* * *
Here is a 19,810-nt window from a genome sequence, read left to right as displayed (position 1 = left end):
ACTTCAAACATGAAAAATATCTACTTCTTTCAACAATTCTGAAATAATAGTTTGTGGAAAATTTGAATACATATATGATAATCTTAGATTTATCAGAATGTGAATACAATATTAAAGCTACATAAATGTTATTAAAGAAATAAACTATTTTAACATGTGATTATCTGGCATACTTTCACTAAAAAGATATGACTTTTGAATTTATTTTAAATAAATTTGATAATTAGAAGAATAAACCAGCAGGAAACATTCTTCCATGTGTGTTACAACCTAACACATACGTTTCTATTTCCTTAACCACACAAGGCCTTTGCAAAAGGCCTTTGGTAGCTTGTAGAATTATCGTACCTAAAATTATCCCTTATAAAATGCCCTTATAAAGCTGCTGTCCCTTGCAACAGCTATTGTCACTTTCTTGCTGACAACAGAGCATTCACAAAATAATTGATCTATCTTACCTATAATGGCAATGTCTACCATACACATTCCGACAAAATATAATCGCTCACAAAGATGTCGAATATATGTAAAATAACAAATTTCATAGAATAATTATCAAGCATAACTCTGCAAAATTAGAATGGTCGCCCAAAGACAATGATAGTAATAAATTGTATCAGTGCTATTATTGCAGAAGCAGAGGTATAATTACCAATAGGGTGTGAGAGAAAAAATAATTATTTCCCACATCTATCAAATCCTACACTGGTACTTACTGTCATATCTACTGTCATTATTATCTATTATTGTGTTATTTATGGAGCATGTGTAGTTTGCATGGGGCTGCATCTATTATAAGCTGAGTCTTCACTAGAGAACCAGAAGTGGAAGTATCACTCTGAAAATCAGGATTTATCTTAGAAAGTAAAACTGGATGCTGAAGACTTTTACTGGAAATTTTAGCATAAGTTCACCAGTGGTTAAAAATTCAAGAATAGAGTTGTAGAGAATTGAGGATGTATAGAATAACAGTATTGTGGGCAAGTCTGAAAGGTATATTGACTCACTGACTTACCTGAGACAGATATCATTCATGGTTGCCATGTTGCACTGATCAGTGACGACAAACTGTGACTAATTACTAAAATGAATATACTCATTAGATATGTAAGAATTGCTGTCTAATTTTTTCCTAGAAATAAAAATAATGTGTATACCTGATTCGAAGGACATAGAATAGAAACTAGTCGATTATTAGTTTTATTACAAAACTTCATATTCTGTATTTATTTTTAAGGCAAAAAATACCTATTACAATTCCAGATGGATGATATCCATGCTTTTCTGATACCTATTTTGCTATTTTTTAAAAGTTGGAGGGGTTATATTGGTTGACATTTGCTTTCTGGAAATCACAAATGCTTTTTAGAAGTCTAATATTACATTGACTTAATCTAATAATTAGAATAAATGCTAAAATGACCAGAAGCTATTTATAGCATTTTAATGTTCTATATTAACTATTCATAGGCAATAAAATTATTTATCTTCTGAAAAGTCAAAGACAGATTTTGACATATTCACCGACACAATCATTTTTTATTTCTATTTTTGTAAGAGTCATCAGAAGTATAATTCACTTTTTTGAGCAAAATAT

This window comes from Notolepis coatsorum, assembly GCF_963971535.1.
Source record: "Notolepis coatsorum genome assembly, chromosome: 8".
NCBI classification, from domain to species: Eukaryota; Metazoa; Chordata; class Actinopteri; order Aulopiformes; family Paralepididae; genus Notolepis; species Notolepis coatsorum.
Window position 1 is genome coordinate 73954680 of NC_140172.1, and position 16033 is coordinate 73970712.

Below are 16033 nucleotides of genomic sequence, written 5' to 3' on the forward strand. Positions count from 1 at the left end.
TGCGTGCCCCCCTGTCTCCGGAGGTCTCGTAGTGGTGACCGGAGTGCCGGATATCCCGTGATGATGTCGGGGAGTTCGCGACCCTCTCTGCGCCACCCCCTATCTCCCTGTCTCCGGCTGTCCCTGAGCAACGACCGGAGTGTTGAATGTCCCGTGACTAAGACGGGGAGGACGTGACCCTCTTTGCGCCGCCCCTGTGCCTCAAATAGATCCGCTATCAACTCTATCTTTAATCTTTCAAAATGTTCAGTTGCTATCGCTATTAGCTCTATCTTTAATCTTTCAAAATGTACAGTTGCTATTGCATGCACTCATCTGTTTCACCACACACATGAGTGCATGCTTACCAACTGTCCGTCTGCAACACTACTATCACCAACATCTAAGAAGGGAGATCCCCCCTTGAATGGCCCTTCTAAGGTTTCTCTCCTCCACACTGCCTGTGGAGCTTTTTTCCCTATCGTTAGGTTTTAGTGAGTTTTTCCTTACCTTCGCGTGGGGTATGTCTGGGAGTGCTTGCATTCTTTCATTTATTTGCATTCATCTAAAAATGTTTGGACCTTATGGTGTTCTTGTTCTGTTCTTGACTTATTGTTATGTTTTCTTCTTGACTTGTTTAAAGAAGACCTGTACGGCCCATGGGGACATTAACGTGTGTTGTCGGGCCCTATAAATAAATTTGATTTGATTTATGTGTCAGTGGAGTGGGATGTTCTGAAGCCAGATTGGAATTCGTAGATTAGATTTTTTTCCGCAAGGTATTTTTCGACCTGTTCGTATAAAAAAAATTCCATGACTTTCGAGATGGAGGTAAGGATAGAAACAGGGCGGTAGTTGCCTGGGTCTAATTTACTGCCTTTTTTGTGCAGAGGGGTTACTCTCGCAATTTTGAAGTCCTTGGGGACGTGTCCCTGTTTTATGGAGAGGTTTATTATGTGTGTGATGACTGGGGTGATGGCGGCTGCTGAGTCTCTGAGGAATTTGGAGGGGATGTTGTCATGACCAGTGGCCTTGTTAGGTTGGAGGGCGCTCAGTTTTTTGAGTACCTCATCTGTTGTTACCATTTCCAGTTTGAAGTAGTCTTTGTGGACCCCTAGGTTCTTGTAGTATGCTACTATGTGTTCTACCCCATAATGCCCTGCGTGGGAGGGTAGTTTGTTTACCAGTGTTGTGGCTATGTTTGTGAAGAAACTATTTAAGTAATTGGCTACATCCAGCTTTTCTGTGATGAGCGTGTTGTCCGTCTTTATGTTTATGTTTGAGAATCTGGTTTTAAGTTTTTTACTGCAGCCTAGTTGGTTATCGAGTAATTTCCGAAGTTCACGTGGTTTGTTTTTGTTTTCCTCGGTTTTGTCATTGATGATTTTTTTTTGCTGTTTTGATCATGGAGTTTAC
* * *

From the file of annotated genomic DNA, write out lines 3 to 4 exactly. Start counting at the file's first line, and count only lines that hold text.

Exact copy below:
This window comes from Notolepis coatsorum, assembly GCF_963971535.1.
Source record: "Notolepis coatsorum genome assembly, chromosome: 8".